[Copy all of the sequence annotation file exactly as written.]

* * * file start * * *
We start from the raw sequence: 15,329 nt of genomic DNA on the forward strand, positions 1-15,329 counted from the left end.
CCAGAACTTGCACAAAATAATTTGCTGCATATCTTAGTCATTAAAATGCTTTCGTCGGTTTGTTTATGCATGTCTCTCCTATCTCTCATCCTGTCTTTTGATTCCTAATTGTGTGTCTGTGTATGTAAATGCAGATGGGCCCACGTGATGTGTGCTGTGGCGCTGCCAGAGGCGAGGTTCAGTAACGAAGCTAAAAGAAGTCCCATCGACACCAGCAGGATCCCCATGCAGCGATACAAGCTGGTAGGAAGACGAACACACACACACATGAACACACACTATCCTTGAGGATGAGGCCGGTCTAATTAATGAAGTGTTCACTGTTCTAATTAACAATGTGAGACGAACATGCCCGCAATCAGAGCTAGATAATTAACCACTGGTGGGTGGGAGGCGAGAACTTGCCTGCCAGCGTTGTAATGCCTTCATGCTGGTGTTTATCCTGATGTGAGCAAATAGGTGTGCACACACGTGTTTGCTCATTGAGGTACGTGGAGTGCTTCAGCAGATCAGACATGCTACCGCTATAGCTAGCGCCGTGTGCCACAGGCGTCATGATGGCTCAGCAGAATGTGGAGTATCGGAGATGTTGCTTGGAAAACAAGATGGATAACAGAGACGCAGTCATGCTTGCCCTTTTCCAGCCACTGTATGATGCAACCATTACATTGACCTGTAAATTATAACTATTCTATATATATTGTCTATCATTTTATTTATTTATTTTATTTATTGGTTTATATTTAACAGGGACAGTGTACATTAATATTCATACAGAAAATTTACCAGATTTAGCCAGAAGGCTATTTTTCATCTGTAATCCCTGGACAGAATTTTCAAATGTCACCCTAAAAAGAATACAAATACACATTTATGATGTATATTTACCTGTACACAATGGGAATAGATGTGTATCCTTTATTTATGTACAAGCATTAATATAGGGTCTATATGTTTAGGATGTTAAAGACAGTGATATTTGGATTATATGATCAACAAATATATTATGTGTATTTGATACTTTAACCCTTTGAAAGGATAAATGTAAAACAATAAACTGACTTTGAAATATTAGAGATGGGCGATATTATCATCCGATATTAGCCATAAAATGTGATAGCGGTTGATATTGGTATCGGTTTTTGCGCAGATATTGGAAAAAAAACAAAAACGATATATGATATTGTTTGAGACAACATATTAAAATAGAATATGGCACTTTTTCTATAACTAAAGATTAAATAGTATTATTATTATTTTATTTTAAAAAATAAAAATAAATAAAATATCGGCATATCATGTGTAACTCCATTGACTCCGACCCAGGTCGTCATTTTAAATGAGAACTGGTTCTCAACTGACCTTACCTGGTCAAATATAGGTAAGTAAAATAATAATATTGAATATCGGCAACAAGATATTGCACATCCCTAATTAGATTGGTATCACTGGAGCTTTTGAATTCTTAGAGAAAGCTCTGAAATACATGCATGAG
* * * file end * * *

We start from the raw sequence: 15,329 nt of genomic DNA on the forward strand, positions 1-15,329 counted from the left end.
CCAGAACTTGCACAAAATAATTTGCTGCATATCTTAGTCATTAAAATGCTTTCGTCGGTTTGTTTATGCATGTCTCTCCTATCTCTCATCCTGTCTTTTGATTCCTAATTGTGTGTCTGTGTATGTAAATGCAGATGGGCCCACGTGATGTGTGCTGTGGCGCTGCCAGAGGCGAGGTTCAGTAACGAAGCTAAAAGAAGTCCCATCGACACCAGCAGGATCCCCATGCAGCGATACAAGCTGGTAGGAAGACGAACACACACACACATGAACACACACTATCCTTGAGGATGAGGCCGGTCTAATTAATGAAGTGTTCACTGTTCTAATTAACAATGTGAGACGAACATGCCCGCAATCAGAGCTAGATAATTAACCACTGGTGGGTGGGAGGCGAGAACTTGCCTGCCAGCGTTGTAATGCCTTCATGCTGGTGTTTATCCTGATGTGAGCAAATAGGTGTGCACACACGTGTTTGCTCATTGAGGTACGTGGAGTGCTTCAGCAGATCAGACATGCTACCGCTATAGCTAGCGCCGTGTGCCACAGGCGTCATGATGGCTCAGCAGAATGTGGAGTATCGGAGATGTTGCTTGGAAAACAAGATGGATAACAGAGACGCAGTCATGCTTGCCCTTTTCCAGCCACTGTATGATGCAACCATTACATTGACCTGTAAATTATAACTATTCTATATATATTGTCTATCATTTTATTTATTTATTTTATTTATTGGTTTATATTTAACAGGGACAGTGTACATTAATATTCATACAGAAAATTTACCAGATTTAGCCAGAAGGCTATTTTTCATCTGTAATCCCTGGACAGAATTTTCAAATGTCACCCTAAAAAGAATACAAATACACATTTATGATGTATATTTACCTGTACACAATGGGAATAGATGTGTATCCTTTATTTATGTACAAGCATTAATATAGGGTCTATATGTTTAGGATGTTAAAGACAGTGATATTTGGATTATATGATCAACAAATATATTATGTGTATTTGATACTTTAACCCTTTGAAAGGATAAATGTAAAACAATAAACTGACTTTGAAATATTAGAGATGGGCGATATTATCATCCGATATTAGCCATAAAATGTGATAGCGGTTGATATTGGTATCGGTTTTTGCGCAGATATTGGAAAAAAAACAAAAACGATATATGATATTGTTTGAGACAACATATTAAAATAGAATATGGCACTTTTTCTATAACTAAAGATTAAATAGTATTATTATTATTTTATTTTAAAAAATAAAAATAAATAAAATATCGGCATATCATGTGTAACTCCATTGACTCCGACCCAGGTCGTCATTTTAAATGAGAACTGGTTCTCAACTGACCTTACCTGGTCAAATATAGGTAAGTAAAATAATAATATTGAATATCGGCAACAAGATATTGCACATCCCTAATTAGATTGGTATCACTGGAGCTTTTGAATTCTTAGAGAAAGCTCTGAAATACATGCATGAG